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Wednesday, July 31, 2013

Adventures with a hybrid class, Part II

This is the second of a series of three guest posts from Mary McGlasson of Chandler-Gilbert Community College. Part I discussed her decision to create a set of videos for use with a hybrid principles course.

PART II: How to keep the students accountable to watch (and process) the video content?
In that last entry, I said, “I needed to be sure that my students worked through the content on their own, or the face-to-face portion would be a total loss.“ But I didn’t really mention how I keep them on task, did I? Students in my classes are kept accountable because they have to answer a set of practice questions on each of the videos they've been assigned for homework. They are assigned “Video Homework” each week, where they need to (1) watch each assigned video, and (2) complete an assigned set of questions about that video’s content by the assigned due date.

These days, Learning Management Systems (Blackboard, Desire2Learn, Canvas, Moodle, etc.) make it easy for the instructor to embed a video and include an assessment, so all of the Video Homework assignments for my class are on the class website, with set deadlines, and the results feed into my gradebook. No single assignment is worth very much in terms of points, but taken as a whole, doing these assignments matters to the student’s grade:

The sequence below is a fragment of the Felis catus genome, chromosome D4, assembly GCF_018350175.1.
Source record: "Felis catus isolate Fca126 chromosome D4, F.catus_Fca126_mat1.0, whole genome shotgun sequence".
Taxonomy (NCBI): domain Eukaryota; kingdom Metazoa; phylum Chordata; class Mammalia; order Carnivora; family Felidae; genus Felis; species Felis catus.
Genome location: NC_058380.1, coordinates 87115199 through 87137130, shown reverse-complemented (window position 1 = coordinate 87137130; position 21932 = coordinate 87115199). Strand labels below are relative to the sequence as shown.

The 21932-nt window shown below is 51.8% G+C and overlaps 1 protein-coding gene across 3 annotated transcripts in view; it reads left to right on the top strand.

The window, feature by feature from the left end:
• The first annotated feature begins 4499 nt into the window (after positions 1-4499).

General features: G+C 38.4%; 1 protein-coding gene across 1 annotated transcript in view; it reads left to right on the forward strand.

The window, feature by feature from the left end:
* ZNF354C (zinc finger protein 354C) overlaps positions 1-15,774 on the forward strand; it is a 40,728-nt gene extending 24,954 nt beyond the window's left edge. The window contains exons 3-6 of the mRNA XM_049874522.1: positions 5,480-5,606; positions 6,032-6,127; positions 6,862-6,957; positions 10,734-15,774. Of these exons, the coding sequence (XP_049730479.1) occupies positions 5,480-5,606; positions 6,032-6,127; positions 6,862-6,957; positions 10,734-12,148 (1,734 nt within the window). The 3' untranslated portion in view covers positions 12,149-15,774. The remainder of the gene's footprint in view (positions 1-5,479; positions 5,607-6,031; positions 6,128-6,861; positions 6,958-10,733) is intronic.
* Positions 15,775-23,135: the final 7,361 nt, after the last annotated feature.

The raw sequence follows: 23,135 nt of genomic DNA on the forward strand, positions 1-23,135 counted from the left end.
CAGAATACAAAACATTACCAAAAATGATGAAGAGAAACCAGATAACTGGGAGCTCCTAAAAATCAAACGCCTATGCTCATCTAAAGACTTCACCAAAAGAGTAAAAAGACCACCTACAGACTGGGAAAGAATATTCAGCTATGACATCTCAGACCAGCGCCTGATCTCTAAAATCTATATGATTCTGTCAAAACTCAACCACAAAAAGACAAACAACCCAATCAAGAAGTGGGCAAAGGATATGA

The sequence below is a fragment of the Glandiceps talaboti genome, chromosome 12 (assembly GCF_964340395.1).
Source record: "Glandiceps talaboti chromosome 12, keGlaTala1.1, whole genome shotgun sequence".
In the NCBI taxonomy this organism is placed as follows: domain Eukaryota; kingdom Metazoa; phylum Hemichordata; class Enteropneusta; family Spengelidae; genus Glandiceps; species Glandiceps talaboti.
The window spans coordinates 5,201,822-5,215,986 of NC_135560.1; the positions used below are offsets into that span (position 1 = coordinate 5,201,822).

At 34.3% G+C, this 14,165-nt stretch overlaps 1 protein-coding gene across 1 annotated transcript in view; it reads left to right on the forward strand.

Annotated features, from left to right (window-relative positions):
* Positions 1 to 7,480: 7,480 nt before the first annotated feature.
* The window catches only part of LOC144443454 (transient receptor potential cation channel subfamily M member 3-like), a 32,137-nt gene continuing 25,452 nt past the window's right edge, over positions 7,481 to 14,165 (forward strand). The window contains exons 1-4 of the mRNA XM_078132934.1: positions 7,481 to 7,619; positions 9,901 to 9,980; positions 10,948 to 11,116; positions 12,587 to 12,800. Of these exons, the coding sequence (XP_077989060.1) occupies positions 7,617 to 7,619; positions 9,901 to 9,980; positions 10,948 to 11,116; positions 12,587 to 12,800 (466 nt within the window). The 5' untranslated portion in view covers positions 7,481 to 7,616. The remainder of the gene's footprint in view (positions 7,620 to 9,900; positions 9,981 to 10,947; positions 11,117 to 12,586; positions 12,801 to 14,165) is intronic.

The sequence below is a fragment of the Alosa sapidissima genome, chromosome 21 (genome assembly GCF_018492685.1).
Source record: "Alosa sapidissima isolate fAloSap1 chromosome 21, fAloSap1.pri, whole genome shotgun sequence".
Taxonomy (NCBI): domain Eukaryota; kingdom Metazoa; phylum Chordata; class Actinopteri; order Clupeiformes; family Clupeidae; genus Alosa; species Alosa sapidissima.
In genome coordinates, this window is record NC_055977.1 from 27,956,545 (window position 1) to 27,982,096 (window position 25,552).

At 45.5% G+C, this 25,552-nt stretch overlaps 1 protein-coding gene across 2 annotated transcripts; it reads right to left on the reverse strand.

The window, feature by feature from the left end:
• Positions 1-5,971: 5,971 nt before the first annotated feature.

• Each assignment is worth only 1 point (0.2% of the semester grade), but in total they account for 5% of the student's grade. WHY? This way if a student has an occasional slip-up, they haven’t sabotaged their entire grade.
  • Students get three attempts on each practice set, and must successfully complete each practice set (i.e., get a 90% or higher) to get the point for that assignment. WHY? I want students to be able to go back and try again, learning from mistakes, but I don’t want them to randomly guess until they get the answers; nor do I want them to just click through the assignment for the sake of getting it done.
  • In the hybrid class, because the work is their classwork for the week in between meeting times, failure to complete the homework on time not only costs the point(s) for the assignment(s); it also counts as an absence, so the student loses attendance points. WHY? Just an extra incentive – I am trying to reinforce the message that this work MUST be completed.
Our District recently adopted Canvas as the Learning Management System, which has a couple of nice additional features I've started using:
  • Students must complete the assignments in a specified order (they cannot skip ahead to new material without completing the previous material)
  • I am able to specify that a student cannot move on unless he/she gets a specific score on a practice set — in my class, 70%. So if a student has gone through three attempts on a 10-question practice set and not achieved at least a 70, they would need to contact me to add another attempt to get that score so that they can move on to the new material. This serves not only as a deterrent for just randomly guessing on the assignments, but also lets me know when students are struggling.  [NOTE from Jenn: It is also possible to set up these sort of rules in Blackboard using ‘adaptive release’ rules]

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